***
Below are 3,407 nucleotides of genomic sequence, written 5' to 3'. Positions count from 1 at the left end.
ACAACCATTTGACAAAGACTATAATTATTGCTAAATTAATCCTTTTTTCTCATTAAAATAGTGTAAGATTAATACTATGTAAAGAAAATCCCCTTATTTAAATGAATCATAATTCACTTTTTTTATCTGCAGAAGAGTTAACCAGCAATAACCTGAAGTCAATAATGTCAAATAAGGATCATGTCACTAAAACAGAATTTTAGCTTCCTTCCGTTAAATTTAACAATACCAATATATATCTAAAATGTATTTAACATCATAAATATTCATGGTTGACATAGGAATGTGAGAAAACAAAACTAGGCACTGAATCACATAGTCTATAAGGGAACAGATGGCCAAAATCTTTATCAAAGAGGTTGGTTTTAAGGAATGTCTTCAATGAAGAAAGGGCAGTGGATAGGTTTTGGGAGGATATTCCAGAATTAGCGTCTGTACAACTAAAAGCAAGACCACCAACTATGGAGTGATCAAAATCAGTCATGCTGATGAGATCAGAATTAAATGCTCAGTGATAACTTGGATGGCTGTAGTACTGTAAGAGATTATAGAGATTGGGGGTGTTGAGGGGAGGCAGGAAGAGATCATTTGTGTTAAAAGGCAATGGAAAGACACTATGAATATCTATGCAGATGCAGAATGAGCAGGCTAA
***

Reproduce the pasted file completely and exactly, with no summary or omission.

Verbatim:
Below are 3,407 nucleotides of genomic sequence, written 5' to 3'. Positions count from 1 at the left end.
ACAACCATTTGACAAAGACTATAATTATTGCTAAATTAATCCTTTTTTCTCATTAAAATAGTGTAAGATTAATACTATGTAAAGAAAATCCCCTTATTTAAATGAATCATAATTCACTTTTTTTATCTGCAGAAGAGTTAACCAGCAATAACCTGAAGTCAATAATGTCAAATAAGGATCATGTCACTAAAACAGAATTTTAGCTTCCTTCCGTTAAATTTAACAATACCAATATATATCTAAAATGTATTTAACATCATAAATATTCATGGTTGACATAGGAATGTGAGAAAACAAAACTAGGCACTGAATCACATAGTCTATAAGGGAACAGATGGCCAAAATCTTTATCAAAGAGGTTGGTTTTAAGGAATGTCTTCAATGAAGAAAGGGCAGTGGATAGGTTTTGGGAGGATATTCCAGAATTAGCGTCTGTACAACTAAAAGCAAGACCACCAACTATGGAGTGATCAAAATCAGTCATGCTGATGAGATCAGAATTAAATGCTCAGTGATAACTTGGATGGCTGTAGTACTGTAAGAGATTATAGAGATTGGGGGTGTTGAGGGGAGGCAGGAAGAGATCATTTGTGTTAAAAGGCAATGGAAAGACACTATGAATATCTATGCAGATGCAGAATGAGCAGGCTAA